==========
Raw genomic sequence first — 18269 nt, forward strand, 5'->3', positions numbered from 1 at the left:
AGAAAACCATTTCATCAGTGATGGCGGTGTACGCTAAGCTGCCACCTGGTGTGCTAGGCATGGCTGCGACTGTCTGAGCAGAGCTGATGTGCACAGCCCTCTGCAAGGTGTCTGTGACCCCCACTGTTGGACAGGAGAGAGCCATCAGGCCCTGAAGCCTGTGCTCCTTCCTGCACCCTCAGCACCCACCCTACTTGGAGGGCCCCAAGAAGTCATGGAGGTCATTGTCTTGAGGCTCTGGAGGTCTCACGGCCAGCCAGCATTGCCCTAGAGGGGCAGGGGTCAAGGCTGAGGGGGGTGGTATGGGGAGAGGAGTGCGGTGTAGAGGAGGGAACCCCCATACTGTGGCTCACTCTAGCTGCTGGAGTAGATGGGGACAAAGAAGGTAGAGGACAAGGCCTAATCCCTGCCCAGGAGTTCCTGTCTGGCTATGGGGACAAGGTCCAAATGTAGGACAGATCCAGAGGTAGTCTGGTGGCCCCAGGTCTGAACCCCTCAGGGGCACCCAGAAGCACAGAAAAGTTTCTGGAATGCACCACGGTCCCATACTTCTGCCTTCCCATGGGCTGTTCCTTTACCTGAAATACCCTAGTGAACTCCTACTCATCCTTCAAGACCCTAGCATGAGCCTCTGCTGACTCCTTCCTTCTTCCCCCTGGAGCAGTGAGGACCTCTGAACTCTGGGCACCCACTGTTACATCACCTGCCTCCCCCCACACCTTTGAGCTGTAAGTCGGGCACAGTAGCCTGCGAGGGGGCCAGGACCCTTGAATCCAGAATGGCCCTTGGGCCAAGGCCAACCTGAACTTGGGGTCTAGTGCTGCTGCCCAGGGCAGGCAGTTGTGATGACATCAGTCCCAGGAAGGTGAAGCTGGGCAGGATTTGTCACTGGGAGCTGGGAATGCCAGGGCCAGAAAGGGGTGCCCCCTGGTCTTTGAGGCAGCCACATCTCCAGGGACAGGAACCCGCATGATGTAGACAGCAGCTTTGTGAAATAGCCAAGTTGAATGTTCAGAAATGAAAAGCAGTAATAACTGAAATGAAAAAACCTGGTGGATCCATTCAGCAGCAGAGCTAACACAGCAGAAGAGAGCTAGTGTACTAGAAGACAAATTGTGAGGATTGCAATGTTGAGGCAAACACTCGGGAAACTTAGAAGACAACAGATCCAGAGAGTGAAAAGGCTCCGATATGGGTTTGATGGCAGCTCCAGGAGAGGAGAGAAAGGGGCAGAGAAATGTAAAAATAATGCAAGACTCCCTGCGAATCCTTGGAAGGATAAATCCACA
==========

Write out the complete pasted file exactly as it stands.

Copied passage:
Raw genomic sequence first — 18269 nt, forward strand, 5'->3', positions numbered from 1 at the left:
AGAAAACCATTTCATCAGTGATGGCGGTGTACGCTAAGCTGCCACCTGGTGTGCTAGGCATGGCTGCGACTGTCTGAGCAGAGCTGATGTGCACAGCCCTCTGCAAGGTGTCTGTGACCCCCACTGTTGGACAGGAGAGAGCCATCAGGCCCTGAAGCCTGTGCTCCTTCCTGCACCCTCAGCACCCACCCTACTTGGAGGGCCCCAAGAAGTCATGGAGGTCATTGTCTTGAGGCTCTGGAGGTCTCACGGCCAGCCAGCATTGCCCTAGAGGGGCAGGGGTCAAGGCTGAGGGGGGTGGTATGGGGAGAGGAGTGCGGTGTAGAGGAGGGAACCCCCATACTGTGGCTCACTCTAGCTGCTGGAGTAGATGGGGACAAAGAAGGTAGAGGACAAGGCCTAATCCCTGCCCAGGAGTTCCTGTCTGGCTATGGGGACAAGGTCCAAATGTAGGACAGATCCAGAGGTAGTCTGGTGGCCCCAGGTCTGAACCCCTCAGGGGCACCCAGAAGCACAGAAAAGTTTCTGGAATGCACCACGGTCCCATACTTCTGCCTTCCCATGGGCTGTTCCTTTACCTGAAATACCCTAGTGAACTCCTACTCATCCTTCAAGACCCTAGCATGAGCCTCTGCTGACTCCTTCCTTCTTCCCCCTGGAGCAGTGAGGACCTCTGAACTCTGGGCACCCACTGTTACATCACCTGCCTCCCCCCACACCTTTGAGCTGTAAGTCGGGCACAGTAGCCTGCGAGGGGGCCAGGACCCTTGAATCCAGAATGGCCCTTGGGCCAAGGCCAACCTGAACTTGGGGTCTAGTGCTGCTGCCCAGGGCAGGCAGTTGTGATGACATCAGTCCCAGGAAGGTGAAGCTGGGCAGGATTTGTCACTGGGAGCTGGGAATGCCAGGGCCAGAAAGGGGTGCCCCCTGGTCTTTGAGGCAGCCACATCTCCAGGGACAGGAACCCGCATGATGTAGACAGCAGCTTTGTGAAATAGCCAAGTTGAATGTTCAGAAATGAAAAGCAGTAATAACTGAAATGAAAAAACCTGGTGGATCCATTCAGCAGCAGAGCTAACACAGCAGAAGAGAGCTAGTGTACTAGAAGACAAATTGTGAGGATTGCAATGTTGAGGCAAACACTCGGGAAACTTAGAAGACAACAGATCCAGAGAGTGAAAAGGCTCCGATATGGGTTTGATGGCAGCTCCAGGAGAGGAGAGAAAGGGGCAGAGAAATGTAAAAATAATGCAAGACTCCCTGCGAATCCTTGGAAGGATAAATCCACA